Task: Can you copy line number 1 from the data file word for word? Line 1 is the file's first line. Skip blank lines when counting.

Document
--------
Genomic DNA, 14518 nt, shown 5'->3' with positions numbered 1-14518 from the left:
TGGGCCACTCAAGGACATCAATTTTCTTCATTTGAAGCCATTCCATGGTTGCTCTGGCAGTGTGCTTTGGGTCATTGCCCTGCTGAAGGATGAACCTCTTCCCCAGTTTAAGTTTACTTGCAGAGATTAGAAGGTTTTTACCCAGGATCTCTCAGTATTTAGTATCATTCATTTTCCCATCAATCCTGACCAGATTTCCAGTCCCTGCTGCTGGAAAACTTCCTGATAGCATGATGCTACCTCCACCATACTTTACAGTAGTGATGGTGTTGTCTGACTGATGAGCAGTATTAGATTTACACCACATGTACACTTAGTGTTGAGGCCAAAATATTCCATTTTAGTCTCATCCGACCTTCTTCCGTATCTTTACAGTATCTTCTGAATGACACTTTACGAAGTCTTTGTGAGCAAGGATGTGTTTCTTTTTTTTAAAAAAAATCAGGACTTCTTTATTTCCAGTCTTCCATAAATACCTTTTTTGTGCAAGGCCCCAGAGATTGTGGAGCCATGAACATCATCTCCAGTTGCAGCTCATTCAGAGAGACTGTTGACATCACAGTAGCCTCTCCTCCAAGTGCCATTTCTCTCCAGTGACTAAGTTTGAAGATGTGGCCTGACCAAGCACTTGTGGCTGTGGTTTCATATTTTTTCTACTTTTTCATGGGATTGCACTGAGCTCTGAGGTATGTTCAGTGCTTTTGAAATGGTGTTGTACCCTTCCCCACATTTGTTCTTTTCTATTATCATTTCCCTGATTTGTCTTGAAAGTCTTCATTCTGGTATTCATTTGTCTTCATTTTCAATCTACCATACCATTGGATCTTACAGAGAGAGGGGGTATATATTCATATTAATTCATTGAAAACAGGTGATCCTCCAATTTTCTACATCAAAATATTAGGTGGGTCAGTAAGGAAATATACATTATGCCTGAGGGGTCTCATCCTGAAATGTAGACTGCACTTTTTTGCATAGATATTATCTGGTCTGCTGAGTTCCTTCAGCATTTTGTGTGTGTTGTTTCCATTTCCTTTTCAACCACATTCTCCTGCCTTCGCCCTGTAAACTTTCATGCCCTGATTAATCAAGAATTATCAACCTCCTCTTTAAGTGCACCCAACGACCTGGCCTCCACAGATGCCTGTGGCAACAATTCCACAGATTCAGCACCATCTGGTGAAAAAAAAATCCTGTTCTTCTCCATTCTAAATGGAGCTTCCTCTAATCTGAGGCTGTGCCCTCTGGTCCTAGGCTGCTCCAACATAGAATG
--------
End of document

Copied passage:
Genomic DNA, 14518 nt, shown 5'->3' with positions numbered 1-14518 from the left: